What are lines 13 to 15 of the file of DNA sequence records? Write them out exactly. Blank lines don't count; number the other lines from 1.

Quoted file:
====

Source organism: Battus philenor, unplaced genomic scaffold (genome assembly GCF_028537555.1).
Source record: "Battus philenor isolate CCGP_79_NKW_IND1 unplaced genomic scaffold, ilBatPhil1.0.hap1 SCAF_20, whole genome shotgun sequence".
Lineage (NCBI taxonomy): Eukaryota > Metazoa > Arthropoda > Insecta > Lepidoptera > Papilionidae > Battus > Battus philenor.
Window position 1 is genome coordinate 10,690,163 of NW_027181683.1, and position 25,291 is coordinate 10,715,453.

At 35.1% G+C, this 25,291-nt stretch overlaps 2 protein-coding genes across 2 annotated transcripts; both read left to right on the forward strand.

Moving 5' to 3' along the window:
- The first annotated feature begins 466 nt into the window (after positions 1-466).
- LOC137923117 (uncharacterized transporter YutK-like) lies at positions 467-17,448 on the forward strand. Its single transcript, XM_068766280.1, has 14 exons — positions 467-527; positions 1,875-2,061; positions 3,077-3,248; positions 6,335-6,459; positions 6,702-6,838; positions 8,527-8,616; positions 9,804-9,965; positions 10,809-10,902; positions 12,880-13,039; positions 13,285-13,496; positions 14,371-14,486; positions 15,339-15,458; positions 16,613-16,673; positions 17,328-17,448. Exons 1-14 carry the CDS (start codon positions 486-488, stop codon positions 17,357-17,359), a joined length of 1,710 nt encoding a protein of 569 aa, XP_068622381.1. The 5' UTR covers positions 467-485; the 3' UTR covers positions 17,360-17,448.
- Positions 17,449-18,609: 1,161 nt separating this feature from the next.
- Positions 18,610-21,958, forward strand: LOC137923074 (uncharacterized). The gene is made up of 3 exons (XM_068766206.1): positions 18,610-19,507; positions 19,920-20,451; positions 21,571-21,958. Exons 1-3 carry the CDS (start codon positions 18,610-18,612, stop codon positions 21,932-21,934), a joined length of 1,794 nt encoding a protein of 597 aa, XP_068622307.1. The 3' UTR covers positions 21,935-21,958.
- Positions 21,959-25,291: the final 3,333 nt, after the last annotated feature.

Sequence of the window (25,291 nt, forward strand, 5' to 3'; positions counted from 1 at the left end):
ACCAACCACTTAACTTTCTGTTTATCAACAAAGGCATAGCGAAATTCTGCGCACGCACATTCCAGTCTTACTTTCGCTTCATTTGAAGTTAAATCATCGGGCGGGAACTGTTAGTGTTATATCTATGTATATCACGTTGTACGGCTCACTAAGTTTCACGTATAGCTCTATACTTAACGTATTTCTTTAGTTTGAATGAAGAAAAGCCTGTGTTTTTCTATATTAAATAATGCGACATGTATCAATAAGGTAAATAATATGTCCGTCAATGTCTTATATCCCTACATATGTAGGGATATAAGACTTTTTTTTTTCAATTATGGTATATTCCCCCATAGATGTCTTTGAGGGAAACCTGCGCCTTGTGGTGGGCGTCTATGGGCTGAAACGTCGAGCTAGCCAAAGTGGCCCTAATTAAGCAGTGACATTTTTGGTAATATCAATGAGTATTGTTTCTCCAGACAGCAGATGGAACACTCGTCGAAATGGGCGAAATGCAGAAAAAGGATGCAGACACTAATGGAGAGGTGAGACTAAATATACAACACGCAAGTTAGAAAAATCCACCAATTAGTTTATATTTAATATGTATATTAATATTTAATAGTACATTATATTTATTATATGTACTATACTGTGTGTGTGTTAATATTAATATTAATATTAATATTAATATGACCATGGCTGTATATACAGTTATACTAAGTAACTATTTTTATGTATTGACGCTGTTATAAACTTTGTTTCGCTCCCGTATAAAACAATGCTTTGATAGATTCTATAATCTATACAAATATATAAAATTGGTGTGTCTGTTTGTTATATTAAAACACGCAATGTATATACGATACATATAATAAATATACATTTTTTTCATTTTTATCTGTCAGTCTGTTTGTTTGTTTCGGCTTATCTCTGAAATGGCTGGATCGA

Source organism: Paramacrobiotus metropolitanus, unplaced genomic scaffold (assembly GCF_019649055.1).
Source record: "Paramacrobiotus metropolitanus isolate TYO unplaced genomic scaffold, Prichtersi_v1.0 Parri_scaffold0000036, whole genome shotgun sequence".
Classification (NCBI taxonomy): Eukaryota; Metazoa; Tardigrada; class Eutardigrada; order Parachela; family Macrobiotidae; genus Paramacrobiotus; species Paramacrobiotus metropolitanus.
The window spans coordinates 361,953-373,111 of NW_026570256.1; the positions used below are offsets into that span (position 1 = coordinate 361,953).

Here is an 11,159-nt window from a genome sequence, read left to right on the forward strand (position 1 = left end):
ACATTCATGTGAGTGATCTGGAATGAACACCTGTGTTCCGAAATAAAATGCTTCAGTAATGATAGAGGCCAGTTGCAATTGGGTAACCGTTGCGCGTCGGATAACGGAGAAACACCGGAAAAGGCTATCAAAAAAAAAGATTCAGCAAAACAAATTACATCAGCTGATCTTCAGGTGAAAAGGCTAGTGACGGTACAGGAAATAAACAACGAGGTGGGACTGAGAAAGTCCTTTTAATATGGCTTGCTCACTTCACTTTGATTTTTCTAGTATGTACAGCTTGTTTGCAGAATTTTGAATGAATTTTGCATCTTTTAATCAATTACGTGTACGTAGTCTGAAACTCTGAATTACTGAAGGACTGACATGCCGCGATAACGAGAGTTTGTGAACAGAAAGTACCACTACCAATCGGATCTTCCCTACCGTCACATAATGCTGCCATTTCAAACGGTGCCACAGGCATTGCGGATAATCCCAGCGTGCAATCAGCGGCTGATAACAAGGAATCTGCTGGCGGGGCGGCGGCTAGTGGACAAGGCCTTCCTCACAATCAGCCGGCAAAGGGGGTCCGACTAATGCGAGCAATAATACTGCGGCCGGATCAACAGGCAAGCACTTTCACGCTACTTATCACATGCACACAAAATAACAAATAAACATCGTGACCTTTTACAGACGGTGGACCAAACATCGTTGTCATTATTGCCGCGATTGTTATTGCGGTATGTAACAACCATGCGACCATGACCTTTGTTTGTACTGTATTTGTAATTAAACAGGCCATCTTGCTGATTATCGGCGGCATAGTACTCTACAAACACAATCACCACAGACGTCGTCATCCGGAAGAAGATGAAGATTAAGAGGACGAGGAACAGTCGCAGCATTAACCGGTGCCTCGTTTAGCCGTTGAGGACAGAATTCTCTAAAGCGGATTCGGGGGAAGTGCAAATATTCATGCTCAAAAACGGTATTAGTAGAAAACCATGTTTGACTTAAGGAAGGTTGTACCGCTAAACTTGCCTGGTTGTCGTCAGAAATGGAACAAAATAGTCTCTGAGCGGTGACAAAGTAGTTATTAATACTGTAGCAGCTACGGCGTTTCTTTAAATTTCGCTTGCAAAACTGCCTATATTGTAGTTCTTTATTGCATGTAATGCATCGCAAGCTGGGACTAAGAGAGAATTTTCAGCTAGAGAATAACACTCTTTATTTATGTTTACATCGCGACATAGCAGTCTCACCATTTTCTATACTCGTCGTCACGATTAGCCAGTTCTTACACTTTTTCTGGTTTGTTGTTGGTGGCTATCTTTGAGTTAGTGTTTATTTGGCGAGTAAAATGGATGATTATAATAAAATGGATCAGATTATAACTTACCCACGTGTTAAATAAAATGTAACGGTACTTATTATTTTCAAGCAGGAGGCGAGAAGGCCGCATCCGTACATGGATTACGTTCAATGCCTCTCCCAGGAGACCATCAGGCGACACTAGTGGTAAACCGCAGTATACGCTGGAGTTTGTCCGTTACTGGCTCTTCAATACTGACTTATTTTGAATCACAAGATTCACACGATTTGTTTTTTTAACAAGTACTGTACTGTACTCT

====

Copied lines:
ACCAACCACTTAACTTTCTGTTTATCAACAAAGGCATAGCGAAATTCTGCGCACGCACATTCCAGTCTTACTTTCGCTTCATTTGAAGTTAAATCATCGGGCGGGAACTGTTAGTGTTATATCTATGTATATCACGTTGTACGGCTCACTAAGTTTCACGTATAGCTCTATACTTAACGTATTTCTTTAGTTTGAATGAAGAAAAGCCTGTGTTTTTCTATATTAAATAATGCGACATGTATCAATAAGGTAAATAATATGTCCGTCAATGTCTTATATCCCTACATATGTAGGGATATAAGACTTTTTTTTTTCAATTATGGTATATTCCCCCATAGATGTCTTTGAGGGAAACCTGCGCCTTGTGGTGGGCGTCTATGGGCTGAAACGTCGAGCTAGCCAAAGTGGCCCTAATTAAGCAGTGACATTTTTGGTAATATCAATGAGTATTGTTTCTCCAGACAGCAGATGGAACACTCGTCGAAATGGGCGAAATGCAGAAAAAGGATGCAGACACTAATGGAGAGGTGAGACTAAATATACAACACGCAAGTTAGAAAAATCCACCAATTAGTTTATATTTAATATGTATATTAATATTTAATAGTACATTATATTTATTATATGTACTATACTGTGTGTGTGTTAATATTAATATTAATATTAATATTAATATGACCATGGCTGTATATACAGTTATACTAAGTAACTATTTTTATGTATTGACGCTGTTATAAACTTTGTTTCGCTCCCGTATAAAACAATGCTTTGATAGATTCTATAATCTATACAAATATATAAAATTGGTGTGTCTGTTTGTTATATTAAAACACGCAATGTATATACGATACATATAATAAATATACATTTTTTTCATTTTTATCTGTCAGTCTGTTTGTTTGTTTCGGCTTATCTCTGAAATGGCTGGATCGA

Source organism: Paramacrobiotus metropolitanus, unplaced genomic scaffold (assembly GCF_019649055.1).
Source record: "Paramacrobiotus metropolitanus isolate TYO unplaced genomic scaffold, Prichtersi_v1.0 Parri_scaffold0000036, whole genome shotgun sequence".